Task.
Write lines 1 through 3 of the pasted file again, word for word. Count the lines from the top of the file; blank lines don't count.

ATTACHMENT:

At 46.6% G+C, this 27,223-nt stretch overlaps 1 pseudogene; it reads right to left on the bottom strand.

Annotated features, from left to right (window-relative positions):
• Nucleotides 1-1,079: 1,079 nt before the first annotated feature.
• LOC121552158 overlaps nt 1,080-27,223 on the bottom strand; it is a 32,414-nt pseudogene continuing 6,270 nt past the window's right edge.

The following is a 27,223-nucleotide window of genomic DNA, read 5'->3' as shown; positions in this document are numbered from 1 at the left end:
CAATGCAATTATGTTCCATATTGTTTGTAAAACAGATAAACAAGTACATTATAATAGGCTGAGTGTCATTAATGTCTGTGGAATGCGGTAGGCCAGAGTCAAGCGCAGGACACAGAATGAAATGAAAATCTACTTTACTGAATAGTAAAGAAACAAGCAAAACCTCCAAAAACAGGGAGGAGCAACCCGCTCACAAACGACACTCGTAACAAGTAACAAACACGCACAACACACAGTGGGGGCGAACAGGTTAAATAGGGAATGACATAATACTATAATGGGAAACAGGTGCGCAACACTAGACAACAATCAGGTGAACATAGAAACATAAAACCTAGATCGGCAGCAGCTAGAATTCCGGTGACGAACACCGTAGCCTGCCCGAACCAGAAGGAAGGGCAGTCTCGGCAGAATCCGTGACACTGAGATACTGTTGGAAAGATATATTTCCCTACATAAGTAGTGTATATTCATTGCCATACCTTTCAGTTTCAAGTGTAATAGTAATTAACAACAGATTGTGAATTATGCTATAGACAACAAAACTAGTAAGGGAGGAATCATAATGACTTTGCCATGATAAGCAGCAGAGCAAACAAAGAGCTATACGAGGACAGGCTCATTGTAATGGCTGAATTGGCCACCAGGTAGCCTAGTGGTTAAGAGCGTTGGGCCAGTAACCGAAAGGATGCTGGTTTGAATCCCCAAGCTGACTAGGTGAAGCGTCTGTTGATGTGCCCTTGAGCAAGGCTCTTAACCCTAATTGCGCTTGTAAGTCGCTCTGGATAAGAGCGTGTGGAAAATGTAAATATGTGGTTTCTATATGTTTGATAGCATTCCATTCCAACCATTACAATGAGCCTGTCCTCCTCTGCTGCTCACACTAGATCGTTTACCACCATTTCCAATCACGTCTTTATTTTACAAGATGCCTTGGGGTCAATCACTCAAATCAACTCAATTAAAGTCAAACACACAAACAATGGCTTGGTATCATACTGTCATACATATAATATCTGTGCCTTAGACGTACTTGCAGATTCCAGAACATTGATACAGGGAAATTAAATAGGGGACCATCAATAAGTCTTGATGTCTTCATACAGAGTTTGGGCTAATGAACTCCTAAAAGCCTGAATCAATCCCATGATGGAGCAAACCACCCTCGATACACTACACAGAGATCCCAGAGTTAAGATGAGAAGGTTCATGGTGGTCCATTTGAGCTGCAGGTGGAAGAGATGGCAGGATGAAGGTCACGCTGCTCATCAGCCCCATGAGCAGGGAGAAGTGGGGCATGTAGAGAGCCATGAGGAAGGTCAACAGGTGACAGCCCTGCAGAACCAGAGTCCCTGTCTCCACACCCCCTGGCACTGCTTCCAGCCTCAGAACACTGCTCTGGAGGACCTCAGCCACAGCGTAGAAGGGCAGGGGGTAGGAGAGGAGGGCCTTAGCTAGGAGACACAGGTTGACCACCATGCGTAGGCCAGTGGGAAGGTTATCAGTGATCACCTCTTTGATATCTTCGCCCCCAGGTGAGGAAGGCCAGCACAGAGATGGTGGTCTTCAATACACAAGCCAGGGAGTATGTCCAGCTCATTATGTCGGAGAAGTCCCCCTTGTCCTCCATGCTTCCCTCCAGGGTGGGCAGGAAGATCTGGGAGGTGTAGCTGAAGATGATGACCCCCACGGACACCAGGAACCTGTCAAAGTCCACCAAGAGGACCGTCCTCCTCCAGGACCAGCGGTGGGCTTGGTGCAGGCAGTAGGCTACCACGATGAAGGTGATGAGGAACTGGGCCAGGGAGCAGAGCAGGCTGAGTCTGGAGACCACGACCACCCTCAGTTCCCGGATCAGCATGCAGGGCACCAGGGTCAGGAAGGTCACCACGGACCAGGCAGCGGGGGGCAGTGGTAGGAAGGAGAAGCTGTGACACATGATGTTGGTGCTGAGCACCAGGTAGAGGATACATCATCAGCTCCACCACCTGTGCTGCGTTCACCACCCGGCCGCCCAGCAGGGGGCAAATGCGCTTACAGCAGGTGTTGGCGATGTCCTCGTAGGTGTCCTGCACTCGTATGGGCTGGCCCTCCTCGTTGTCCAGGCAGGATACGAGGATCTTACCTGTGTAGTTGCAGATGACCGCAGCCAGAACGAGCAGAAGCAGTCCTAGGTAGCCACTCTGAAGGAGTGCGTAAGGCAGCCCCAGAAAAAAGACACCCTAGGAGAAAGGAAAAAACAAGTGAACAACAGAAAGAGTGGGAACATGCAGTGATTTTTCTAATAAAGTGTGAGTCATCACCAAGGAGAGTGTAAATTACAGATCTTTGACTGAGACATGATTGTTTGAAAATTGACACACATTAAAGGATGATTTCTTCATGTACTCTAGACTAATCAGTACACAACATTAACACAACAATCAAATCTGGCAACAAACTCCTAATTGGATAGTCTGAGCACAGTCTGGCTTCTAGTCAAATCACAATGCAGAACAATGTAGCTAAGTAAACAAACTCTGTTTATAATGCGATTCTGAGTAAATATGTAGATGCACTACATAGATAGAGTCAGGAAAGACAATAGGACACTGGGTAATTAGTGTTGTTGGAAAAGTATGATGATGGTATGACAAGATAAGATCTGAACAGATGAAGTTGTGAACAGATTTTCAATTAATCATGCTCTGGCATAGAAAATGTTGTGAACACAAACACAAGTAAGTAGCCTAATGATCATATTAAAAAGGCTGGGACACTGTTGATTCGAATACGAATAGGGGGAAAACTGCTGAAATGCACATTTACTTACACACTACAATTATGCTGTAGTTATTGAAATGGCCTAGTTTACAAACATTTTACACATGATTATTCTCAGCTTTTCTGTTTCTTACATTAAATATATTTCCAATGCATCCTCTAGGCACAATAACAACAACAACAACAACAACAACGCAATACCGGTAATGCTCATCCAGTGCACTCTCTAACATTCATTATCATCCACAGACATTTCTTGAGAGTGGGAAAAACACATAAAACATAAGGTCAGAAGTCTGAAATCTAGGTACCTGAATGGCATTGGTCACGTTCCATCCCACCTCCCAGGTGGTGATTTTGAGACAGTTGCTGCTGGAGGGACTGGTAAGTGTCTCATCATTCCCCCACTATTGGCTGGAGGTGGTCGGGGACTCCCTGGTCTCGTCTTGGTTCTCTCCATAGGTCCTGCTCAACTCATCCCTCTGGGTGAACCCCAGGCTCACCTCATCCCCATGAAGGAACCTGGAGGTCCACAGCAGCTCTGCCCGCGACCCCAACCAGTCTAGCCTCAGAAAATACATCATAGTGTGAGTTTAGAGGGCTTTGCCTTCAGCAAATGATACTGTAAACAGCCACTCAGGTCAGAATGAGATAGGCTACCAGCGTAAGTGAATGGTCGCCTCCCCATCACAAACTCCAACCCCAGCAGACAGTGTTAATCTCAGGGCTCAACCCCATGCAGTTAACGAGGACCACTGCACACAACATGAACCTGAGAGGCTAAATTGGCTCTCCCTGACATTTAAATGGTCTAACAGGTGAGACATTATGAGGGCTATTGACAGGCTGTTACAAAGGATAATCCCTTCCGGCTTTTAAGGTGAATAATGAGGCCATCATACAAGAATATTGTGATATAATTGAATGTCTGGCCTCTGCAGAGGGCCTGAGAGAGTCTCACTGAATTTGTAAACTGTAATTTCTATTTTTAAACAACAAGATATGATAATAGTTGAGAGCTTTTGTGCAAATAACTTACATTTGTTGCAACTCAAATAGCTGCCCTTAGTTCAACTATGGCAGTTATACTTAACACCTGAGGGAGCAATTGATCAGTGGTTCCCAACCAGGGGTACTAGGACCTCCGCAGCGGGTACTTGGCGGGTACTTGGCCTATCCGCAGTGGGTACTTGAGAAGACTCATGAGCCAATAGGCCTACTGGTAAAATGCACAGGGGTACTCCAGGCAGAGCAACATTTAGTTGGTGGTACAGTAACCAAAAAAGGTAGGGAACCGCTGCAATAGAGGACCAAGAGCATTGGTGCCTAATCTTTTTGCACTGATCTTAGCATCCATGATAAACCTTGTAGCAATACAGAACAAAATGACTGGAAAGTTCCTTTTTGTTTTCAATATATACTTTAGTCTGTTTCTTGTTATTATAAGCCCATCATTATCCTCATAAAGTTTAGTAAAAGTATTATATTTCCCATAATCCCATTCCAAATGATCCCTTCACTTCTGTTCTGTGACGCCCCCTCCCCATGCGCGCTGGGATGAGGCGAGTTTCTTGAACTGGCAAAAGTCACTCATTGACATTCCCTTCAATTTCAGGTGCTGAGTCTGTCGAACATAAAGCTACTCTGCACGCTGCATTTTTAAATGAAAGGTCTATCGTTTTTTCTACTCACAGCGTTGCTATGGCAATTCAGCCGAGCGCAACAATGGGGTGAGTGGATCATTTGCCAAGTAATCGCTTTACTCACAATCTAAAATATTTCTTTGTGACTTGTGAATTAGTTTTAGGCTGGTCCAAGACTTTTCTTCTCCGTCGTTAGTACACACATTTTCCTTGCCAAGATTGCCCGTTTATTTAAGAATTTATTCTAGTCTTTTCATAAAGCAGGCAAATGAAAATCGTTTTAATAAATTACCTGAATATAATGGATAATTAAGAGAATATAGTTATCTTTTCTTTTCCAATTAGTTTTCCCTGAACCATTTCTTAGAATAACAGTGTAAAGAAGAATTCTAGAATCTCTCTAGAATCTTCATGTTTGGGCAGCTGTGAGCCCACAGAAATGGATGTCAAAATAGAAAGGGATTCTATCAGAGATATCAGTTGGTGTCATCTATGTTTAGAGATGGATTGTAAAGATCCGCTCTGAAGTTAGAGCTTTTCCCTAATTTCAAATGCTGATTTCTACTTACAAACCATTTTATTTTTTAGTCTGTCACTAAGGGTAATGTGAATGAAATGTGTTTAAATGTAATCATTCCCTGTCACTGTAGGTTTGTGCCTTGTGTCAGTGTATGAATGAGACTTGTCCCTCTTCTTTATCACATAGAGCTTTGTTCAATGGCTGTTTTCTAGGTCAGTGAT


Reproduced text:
At 46.6% G+C, this 27,223-nt stretch overlaps 1 pseudogene; it reads right to left on the bottom strand.

Annotated features, from left to right (window-relative positions):
• Nucleotides 1-1,079: 1,079 nt before the first annotated feature.